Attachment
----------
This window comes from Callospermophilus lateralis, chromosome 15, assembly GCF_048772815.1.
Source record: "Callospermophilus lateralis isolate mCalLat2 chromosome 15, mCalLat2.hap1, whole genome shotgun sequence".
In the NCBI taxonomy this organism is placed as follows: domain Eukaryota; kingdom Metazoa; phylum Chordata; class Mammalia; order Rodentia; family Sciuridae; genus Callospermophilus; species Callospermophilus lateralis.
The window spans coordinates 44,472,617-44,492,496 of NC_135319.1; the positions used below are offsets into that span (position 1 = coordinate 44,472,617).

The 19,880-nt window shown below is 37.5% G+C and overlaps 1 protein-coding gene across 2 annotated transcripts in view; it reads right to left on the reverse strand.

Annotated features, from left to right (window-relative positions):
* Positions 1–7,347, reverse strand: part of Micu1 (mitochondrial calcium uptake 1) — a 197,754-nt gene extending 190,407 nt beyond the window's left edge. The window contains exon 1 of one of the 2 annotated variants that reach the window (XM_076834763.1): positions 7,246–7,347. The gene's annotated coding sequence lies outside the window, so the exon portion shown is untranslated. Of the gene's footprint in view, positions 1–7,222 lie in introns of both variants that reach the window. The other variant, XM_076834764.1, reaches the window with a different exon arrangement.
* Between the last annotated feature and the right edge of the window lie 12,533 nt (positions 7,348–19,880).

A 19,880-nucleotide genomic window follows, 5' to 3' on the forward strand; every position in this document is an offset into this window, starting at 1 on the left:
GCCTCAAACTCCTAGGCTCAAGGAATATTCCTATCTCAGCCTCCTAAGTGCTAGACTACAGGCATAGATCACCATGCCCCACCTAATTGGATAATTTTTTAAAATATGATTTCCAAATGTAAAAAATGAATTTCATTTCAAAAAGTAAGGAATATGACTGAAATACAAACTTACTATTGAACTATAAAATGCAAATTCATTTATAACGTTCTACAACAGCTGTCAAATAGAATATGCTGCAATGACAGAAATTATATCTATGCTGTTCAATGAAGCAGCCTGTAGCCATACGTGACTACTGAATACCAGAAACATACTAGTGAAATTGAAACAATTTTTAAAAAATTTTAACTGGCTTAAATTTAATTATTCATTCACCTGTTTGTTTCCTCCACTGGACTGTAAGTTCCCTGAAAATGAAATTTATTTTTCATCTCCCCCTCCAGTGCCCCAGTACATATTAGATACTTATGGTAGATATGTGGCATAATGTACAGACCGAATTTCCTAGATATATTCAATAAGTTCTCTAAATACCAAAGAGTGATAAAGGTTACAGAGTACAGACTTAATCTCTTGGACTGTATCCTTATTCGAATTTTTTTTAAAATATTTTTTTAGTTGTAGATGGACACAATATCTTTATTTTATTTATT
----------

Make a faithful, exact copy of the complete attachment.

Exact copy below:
This window comes from Callospermophilus lateralis, chromosome 15, assembly GCF_048772815.1.
Source record: "Callospermophilus lateralis isolate mCalLat2 chromosome 15, mCalLat2.hap1, whole genome shotgun sequence".
In the NCBI taxonomy this organism is placed as follows: domain Eukaryota; kingdom Metazoa; phylum Chordata; class Mammalia; order Rodentia; family Sciuridae; genus Callospermophilus; species Callospermophilus lateralis.
The window spans coordinates 44,472,617-44,492,496 of NC_135319.1; the positions used below are offsets into that span (position 1 = coordinate 44,472,617).

The 19,880-nt window shown below is 37.5% G+C and overlaps 1 protein-coding gene across 2 annotated transcripts in view; it reads right to left on the reverse strand.

Annotated features, from left to right (window-relative positions):
* Positions 1–7,347, reverse strand: part of Micu1 (mitochondrial calcium uptake 1) — a 197,754-nt gene extending 190,407 nt beyond the window's left edge. The window contains exon 1 of one of the 2 annotated variants that reach the window (XM_076834763.1): positions 7,246–7,347. The gene's annotated coding sequence lies outside the window, so the exon portion shown is untranslated. Of the gene's footprint in view, positions 1–7,222 lie in introns of both variants that reach the window. The other variant, XM_076834764.1, reaches the window with a different exon arrangement.
* Between the last annotated feature and the right edge of the window lie 12,533 nt (positions 7,348–19,880).

A 19,880-nucleotide genomic window follows, 5' to 3' on the forward strand; every position in this document is an offset into this window, starting at 1 on the left:
GCCTCAAACTCCTAGGCTCAAGGAATATTCCTATCTCAGCCTCCTAAGTGCTAGACTACAGGCATAGATCACCATGCCCCACCTAATTGGATAATTTTTTAAAATATGATTTCCAAATGTAAAAAATGAATTTCATTTCAAAAAGTAAGGAATATGACTGAAATACAAACTTACTATTGAACTATAAAATGCAAATTCATTTATAACGTTCTACAACAGCTGTCAAATAGAATATGCTGCAATGACAGAAATTATATCTATGCTGTTCAATGAAGCAGCCTGTAGCCATACGTGACTACTGAATACCAGAAACATACTAGTGAAATTGAAACAATTTTTAAAAAATTTTAACTGGCTTAAATTTAATTATTCATTCACCTGTTTGTTTCCTCCACTGGACTGTAAGTTCCCTGAAAATGAAATTTATTTTTCATCTCCCCCTCCAGTGCCCCAGTACATATTAGATACTTATGGTAGATATGTGGCATAATGTACAGACCGAATTTCCTAGATATATTCAATAAGTTCTCTAAATACCAAAGAGTGATAAAGGTTACAGAGTACAGACTTAATCTCTTGGACTGTATCCTTATTCGAATTTTTTTTAAAATATTTTTTTAGTTGTAGATGGACACAATATCTTTATTTTATTTATT